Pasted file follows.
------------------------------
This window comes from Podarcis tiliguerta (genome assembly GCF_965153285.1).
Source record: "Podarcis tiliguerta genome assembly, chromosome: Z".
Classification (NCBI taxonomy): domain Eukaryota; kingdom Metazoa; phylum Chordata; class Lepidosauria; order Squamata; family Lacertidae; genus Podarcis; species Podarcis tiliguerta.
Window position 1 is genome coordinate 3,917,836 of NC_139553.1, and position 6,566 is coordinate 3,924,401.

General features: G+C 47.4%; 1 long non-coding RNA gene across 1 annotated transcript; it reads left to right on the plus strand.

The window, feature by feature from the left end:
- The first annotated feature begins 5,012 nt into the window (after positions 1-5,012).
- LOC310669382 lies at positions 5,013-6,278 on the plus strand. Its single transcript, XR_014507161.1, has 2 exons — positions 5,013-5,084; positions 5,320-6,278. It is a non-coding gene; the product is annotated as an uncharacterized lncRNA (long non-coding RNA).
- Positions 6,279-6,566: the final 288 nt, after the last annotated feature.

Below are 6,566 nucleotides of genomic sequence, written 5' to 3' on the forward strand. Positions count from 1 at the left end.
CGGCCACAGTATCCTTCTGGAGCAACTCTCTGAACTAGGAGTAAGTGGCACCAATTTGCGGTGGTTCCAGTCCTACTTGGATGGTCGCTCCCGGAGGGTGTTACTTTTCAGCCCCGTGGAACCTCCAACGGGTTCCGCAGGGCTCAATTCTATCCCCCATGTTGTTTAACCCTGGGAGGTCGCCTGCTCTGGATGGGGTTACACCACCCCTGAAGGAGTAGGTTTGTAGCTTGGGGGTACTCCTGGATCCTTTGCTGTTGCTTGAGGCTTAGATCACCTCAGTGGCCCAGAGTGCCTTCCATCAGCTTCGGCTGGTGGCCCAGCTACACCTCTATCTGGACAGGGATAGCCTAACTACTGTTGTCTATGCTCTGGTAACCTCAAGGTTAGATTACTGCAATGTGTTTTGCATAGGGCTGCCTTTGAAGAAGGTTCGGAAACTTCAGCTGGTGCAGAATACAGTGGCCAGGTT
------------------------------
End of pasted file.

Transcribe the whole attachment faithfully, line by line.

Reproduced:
This window comes from Podarcis tiliguerta (genome assembly GCF_965153285.1).
Source record: "Podarcis tiliguerta genome assembly, chromosome: Z".
Classification (NCBI taxonomy): domain Eukaryota; kingdom Metazoa; phylum Chordata; class Lepidosauria; order Squamata; family Lacertidae; genus Podarcis; species Podarcis tiliguerta.
Window position 1 is genome coordinate 3,917,836 of NC_139553.1, and position 6,566 is coordinate 3,924,401.

General features: G+C 47.4%; 1 long non-coding RNA gene across 1 annotated transcript; it reads left to right on the plus strand.

The window, feature by feature from the left end:
- The first annotated feature begins 5,012 nt into the window (after positions 1-5,012).
- LOC310669382 lies at positions 5,013-6,278 on the plus strand. Its single transcript, XR_014507161.1, has 2 exons — positions 5,013-5,084; positions 5,320-6,278. It is a non-coding gene; the product is annotated as an uncharacterized lncRNA (long non-coding RNA).
- Positions 6,279-6,566: the final 288 nt, after the last annotated feature.

Below are 6,566 nucleotides of genomic sequence, written 5' to 3' on the forward strand. Positions count from 1 at the left end.
CGGCCACAGTATCCTTCTGGAGCAACTCTCTGAACTAGGAGTAAGTGGCACCAATTTGCGGTGGTTCCAGTCCTACTTGGATGGTCGCTCCCGGAGGGTGTTACTTTTCAGCCCCGTGGAACCTCCAACGGGTTCCGCAGGGCTCAATTCTATCCCCCATGTTGTTTAACCCTGGGAGGTCGCCTGCTCTGGATGGGGTTACACCACCCCTGAAGGAGTAGGTTTGTAGCTTGGGGGTACTCCTGGATCCTTTGCTGTTGCTTGAGGCTTAGATCACCTCAGTGGCCCAGAGTGCCTTCCATCAGCTTCGGCTGGTGGCCCAGCTACACCTCTATCTGGACAGGGATAGCCTAACTACTGTTGTCTATGCTCTGGTAACCTCAAGGTTAGATTACTGCAATGTGTTTTGCATAGGGCTGCCTTTGAAGAAGGTTCGGAAACTTCAGCTGGTGCAGAATACAGTGGCCAGGTT